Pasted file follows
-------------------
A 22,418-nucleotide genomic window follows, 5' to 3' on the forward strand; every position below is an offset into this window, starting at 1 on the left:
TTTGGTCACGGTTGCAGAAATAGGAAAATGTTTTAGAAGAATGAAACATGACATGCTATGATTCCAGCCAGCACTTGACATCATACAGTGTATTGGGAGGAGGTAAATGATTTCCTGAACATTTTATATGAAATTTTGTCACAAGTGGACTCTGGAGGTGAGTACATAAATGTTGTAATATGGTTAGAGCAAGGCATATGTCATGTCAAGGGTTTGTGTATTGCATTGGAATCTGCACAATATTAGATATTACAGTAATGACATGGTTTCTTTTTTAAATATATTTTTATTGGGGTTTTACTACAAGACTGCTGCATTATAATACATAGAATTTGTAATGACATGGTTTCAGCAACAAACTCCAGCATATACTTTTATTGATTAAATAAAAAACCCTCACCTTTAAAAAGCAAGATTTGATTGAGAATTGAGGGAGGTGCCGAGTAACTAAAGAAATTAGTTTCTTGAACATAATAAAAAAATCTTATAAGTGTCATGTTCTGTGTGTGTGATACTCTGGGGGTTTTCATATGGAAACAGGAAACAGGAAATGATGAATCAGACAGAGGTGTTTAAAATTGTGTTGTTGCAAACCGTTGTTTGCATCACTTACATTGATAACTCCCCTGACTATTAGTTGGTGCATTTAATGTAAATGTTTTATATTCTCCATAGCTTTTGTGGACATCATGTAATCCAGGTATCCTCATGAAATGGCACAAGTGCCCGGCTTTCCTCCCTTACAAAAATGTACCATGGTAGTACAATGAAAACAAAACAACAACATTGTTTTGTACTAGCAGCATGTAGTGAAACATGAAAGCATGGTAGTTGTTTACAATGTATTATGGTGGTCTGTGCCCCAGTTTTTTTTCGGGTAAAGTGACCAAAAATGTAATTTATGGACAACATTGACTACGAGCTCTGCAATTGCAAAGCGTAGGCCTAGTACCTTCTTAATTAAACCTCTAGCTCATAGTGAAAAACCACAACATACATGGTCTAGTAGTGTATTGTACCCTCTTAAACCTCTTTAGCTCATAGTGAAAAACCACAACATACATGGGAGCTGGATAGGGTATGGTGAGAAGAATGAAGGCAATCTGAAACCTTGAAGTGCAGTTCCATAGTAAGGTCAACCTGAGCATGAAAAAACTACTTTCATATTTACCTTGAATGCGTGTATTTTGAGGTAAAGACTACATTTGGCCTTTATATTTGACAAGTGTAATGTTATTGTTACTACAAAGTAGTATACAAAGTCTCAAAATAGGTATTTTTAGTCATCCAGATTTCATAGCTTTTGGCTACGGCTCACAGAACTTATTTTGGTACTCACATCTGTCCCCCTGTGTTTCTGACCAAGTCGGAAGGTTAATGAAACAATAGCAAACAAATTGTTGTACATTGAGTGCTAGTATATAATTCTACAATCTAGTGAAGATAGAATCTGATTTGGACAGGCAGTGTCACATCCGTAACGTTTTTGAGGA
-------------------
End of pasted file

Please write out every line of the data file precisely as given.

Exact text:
A 22,418-nucleotide genomic window follows, 5' to 3' on the forward strand; every position below is an offset into this window, starting at 1 on the left:
TTTGGTCACGGTTGCAGAAATAGGAAAATGTTTTAGAAGAATGAAACATGACATGCTATGATTCCAGCCAGCACTTGACATCATACAGTGTATTGGGAGGAGGTAAATGATTTCCTGAACATTTTATATGAAATTTTGTCACAAGTGGACTCTGGAGGTGAGTACATAAATGTTGTAATATGGTTAGAGCAAGGCATATGTCATGTCAAGGGTTTGTGTATTGCATTGGAATCTGCACAATATTAGATATTACAGTAATGACATGGTTTCTTTTTTAAATATATTTTTATTGGGGTTTTACTACAAGACTGCTGCATTATAATACATAGAATTTGTAATGACATGGTTTCAGCAACAAACTCCAGCATATACTTTTATTGATTAAATAAAAAACCCTCACCTTTAAAAAGCAAGATTTGATTGAGAATTGAGGGAGGTGCCGAGTAACTAAAGAAATTAGTTTCTTGAACATAATAAAAAAATCTTATAAGTGTCATGTTCTGTGTGTGTGATACTCTGGGGGTTTTCATATGGAAACAGGAAACAGGAAATGATGAATCAGACAGAGGTGTTTAAAATTGTGTTGTTGCAAACCGTTGTTTGCATCACTTACATTGATAACTCCCCTGACTATTAGTTGGTGCATTTAATGTAAATGTTTTATATTCTCCATAGCTTTTGTGGACATCATGTAATCCAGGTATCCTCATGAAATGGCACAAGTGCCCGGCTTTCCTCCCTTACAAAAATGTACCATGGTAGTACAATGAAAACAAAACAACAACATTGTTTTGTACTAGCAGCATGTAGTGAAACATGAAAGCATGGTAGTTGTTTACAATGTATTATGGTGGTCTGTGCCCCAGTTTTTTTTCGGGTAAAGTGACCAAAAATGTAATTTATGGACAACATTGACTACGAGCTCTGCAATTGCAAAGCGTAGGCCTAGTACCTTCTTAATTAAACCTCTAGCTCATAGTGAAAAACCACAACATACATGGTCTAGTAGTGTATTGTACCCTCTTAAACCTCTTTAGCTCATAGTGAAAAACCACAACATACATGGGAGCTGGATAGGGTATGGTGAGAAGAATGAAGGCAATCTGAAACCTTGAAGTGCAGTTCCATAGTAAGGTCAACCTGAGCATGAAAAAACTACTTTCATATTTACCTTGAATGCGTGTATTTTGAGGTAAAGACTACATTTGGCCTTTATATTTGACAAGTGTAATGTTATTGTTACTACAAAGTAGTATACAAAGTCTCAAAATAGGTATTTTTAGTCATCCAGATTTCATAGCTTTTGGCTACGGCTCACAGAACTTATTTTGGTACTCACATCTGTCCCCCTGTGTTTCTGACCAAGTCGGAAGGTTAATGAAACAATAGCAAACAAATTGTTGTACATTGAGTGCTAGTATATAATTCTACAATCTAGTGAAGATAGAATCTGATTTGGACAGGCAGTGTCACATCCGTAACGTTTTTGAGGA